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  • Writer's pictureJim Bessman

Toy publicist Lindsay Edwards is also the 'Storyteller & Bookworm' voice of her own YouT

Lindsay Edwards

Lindsay Edwards reading to daughter Madden

Toy industry publicist Lindsay Edwards worked her clients nonstop during last week's Toy Fair at the Javits Center, but when the single mother of two young girls returned home to Florida she also returned to her new outside project: her own Just One More Story YouTube channel of children's stories.

"I was rasied by an amazing teacher mother--and CPA dad—and we had only one TV in the house—and to this day I have only one TV in the house!" said Edwards during a Toy Fair break. "But I don't watch TV: I love to read, and when I was pregnant, before I bought my future baby toys, I'd collected over 100 children's stories. So reading was my thing."

Indeed, Edwards even "read to my pregnant belly!"

"Yes, I was one of those!" confessed Edwards. "After [eldest daughter] Madden was born, we read and acted out books. I wanted her to know all the classics—and now that's what my daughters love."

But by the time Madden was in first grade she was also reading biographies of the likes of Steve Jobs, Bill Gates, Abraham Lincoln and Anne Frank.

"For Halloween one year, she was Anne Frank!" said Edwards. "Another time she read a Helen Keller biography and went as Hellen Keller—and closed her eyes to get the full effect, walking with a stick and with her best friend guiding her. So reading is the biggest part of our life together."

Madden was seven and her sister Linden four when Edwards went through a difficult divorce three years ago.

"The little one had never been away from me and was worried about going to a new home to visit her father--and just the disruption of the family routine in general," recalled Edwards. "But her biggest concern was who would read her bedtime stories!"

So Edwards devised a means of reading to her daughters when they were away.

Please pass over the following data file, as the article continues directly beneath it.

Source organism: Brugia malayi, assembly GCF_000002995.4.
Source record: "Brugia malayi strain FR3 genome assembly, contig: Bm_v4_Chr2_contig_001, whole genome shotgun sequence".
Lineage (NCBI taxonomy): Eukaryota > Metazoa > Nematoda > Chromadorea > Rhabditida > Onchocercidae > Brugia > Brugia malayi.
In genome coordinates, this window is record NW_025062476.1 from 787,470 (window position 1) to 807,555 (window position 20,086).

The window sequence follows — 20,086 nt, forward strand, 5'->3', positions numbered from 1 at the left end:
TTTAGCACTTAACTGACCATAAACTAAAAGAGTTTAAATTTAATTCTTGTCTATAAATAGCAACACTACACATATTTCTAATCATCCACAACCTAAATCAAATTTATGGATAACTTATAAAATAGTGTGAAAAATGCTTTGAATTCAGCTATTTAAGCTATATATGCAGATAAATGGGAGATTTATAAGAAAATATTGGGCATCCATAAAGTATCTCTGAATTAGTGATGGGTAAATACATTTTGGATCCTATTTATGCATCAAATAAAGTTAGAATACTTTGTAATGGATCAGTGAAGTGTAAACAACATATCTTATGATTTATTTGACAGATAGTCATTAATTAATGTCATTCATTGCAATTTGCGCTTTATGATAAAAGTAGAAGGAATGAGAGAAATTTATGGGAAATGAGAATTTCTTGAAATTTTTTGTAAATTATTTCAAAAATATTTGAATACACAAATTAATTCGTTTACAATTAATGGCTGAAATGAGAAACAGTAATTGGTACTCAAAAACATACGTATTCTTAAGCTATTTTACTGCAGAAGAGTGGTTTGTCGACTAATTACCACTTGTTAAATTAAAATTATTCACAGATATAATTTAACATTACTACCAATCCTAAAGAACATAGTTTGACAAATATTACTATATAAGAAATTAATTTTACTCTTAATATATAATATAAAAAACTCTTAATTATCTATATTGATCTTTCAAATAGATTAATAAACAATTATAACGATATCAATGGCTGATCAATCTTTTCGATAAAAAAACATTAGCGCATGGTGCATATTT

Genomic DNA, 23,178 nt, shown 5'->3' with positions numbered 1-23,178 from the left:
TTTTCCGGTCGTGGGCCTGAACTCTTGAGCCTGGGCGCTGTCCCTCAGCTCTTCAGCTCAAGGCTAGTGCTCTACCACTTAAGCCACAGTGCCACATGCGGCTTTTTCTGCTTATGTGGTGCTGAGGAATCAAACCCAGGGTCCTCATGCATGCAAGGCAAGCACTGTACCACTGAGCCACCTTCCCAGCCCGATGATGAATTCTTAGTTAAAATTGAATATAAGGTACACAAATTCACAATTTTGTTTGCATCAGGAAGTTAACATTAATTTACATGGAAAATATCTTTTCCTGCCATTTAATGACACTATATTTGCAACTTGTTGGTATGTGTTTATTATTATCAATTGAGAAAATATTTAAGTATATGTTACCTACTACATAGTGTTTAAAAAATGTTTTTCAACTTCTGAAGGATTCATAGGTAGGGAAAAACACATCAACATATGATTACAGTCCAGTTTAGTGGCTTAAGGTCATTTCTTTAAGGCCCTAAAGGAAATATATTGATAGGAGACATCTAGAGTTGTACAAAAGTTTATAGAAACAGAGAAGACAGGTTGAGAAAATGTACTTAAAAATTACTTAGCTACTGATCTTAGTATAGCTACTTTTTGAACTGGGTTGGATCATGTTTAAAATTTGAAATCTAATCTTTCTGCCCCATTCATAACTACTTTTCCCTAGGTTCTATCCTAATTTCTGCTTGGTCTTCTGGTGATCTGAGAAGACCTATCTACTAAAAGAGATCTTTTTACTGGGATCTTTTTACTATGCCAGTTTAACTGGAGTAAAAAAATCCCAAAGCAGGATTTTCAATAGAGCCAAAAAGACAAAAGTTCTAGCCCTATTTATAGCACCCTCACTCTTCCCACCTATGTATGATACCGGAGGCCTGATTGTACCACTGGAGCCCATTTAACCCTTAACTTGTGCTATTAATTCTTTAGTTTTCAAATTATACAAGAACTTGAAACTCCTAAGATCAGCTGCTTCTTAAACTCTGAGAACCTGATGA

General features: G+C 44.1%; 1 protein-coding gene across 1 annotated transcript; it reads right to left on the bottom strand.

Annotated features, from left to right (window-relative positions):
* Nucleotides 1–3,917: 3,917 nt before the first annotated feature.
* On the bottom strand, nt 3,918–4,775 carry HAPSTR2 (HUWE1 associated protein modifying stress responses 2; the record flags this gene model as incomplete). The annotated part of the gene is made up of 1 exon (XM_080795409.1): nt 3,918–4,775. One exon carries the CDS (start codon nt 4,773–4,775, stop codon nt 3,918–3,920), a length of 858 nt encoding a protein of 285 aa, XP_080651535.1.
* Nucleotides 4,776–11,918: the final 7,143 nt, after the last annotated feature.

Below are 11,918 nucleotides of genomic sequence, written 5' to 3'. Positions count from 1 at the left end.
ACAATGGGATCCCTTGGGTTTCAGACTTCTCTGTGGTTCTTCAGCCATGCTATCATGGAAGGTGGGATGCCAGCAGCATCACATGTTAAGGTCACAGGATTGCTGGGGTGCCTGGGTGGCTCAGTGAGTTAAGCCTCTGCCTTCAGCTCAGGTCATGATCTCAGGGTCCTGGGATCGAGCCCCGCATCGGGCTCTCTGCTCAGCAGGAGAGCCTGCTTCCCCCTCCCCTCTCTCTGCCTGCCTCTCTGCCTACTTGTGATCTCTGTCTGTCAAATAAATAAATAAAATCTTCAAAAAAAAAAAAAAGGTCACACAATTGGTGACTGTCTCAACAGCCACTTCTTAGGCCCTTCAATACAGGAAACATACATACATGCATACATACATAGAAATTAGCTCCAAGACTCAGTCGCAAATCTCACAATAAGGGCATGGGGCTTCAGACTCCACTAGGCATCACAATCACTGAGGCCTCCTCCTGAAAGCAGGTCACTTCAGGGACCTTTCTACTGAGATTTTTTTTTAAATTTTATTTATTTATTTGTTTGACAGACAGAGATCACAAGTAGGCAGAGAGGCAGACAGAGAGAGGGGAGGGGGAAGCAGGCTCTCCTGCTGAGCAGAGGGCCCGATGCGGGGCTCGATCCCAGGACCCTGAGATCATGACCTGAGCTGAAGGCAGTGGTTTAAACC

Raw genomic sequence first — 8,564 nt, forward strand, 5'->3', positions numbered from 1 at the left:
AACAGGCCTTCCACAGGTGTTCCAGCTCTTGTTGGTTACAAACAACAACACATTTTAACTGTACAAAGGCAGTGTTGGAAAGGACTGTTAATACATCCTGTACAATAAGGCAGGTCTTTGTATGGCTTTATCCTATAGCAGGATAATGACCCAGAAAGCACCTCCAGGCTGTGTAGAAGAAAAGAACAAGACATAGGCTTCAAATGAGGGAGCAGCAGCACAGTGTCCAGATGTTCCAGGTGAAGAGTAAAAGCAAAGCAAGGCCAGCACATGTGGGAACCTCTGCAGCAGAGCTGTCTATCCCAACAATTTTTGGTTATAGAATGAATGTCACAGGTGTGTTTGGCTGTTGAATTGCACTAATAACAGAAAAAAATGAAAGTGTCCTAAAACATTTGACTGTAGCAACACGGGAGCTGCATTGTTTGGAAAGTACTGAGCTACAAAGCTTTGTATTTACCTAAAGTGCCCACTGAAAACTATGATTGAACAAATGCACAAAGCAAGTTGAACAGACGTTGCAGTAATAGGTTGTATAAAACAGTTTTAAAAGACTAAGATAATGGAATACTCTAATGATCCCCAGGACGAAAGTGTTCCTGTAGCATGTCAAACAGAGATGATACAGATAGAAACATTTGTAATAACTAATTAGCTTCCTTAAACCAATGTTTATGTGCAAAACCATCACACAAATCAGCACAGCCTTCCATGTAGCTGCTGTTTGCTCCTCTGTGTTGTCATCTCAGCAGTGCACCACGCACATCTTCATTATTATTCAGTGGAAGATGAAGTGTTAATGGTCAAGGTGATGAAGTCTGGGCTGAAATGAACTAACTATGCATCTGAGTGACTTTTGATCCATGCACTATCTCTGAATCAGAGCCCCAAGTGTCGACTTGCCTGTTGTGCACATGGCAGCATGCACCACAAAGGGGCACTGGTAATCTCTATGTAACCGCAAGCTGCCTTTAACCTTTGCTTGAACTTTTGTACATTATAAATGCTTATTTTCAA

"I could have sent along books, but it wouldn't have been the same," she said. "So I started filming myself reading books on Madden's phone, and they absolutely loved it and started making requests, and I read them and they started piling up on the phone and I saw how it changed them--how they looked forward to them.

"So I surprised them by incorporating funny things like puppets, or for a story about a pet, bringing in our pet or making a rock pet. And I started thinking that with such a high divorce rate, I'm not the only person in this situation—being left in a tough spot without my kids for the first time and feeling empty—and that there were other kids who have never even curled up in an adult's lap and had books read to them."

Edwards noted how children have "access to junk on YouTube or online or games, but not all of them have access to books. You'd be surprised how many don't have books at home."

So she started Just One More Story "not just to benefit my kids but all other kids out there who don't have somebody to read to them or are missing a parent or their parents are incarcerated or away. Kids need that familiar voice—and I provide mine on a channel for them to go to for stories at bedtime."

Edwards, who identifies herself as "Storyteller & Bookworm" in relation to her new role, put up Just One More Story last May without any fanfare.

"I wasn't sure if people would find my voice annoying—or me annoying!" she said. "Then I decided I didn't' care, and with my daughters' encouragement, started telling people about it."

In January, Edwards posted the channel's availability via Facebook, and now it's on the verge of taking off.

"I got a great reaction, and now I'm almost at 10,000 views--from all over the world--of approximately 70 stories, and I'm trying to upload a new one every day. I'm just blown away that I'm able to reach this many people, hoping to fill the same void that my children had."

Having set up a makeshift video studio in Madden's bedroom, Edwards has recorded herself reading such children's book classics as The Very Hungry Caterpillar,The Giving Tree—for which she created a character by taping googly eyes onto an apple taken from the fridge, If You Give a Mouse a Cookie (it starred the family's pet mouse) and The Runaway Beard (their pet bearded dragon made an appearance "and by chance ran away at the right time!").

"I try to project the feeling of sitting on my lap as I read the story to you, with us flipping the pages together," said Edwards. "I also take special requests: Send me your favorite book title, and I'll read it!"

She also encourages children to go to the library ("a lot of kids don't even have a library card!") or make use of Little Free Library, the nonprofit organization that inspires a love of reading, builds community, and sparks creativity by fostering neighborhood book exchanges around the world. Citing a campaign begun by 11-year-old African-American girls in New Jersey to obtain books more geared to their culture and experience, she hopes to be able to support those efforts elsewhere.

"There's so much more we could be doing," said Edwards, who always has a stack of books in her car to give out to people she spots waiting in the heat at bus stops. "Garage and church sales sell books for practically nothing, and I try to find Spanish books for those who only speak Spanish. But I mostly want books with good, positive messages, and hope to extend them beyond my YouTube channel."

Lindsay Edwards reads "There Was An Old Woman Who Lived in a Shoe" at "Just One More Story" YouTube channel



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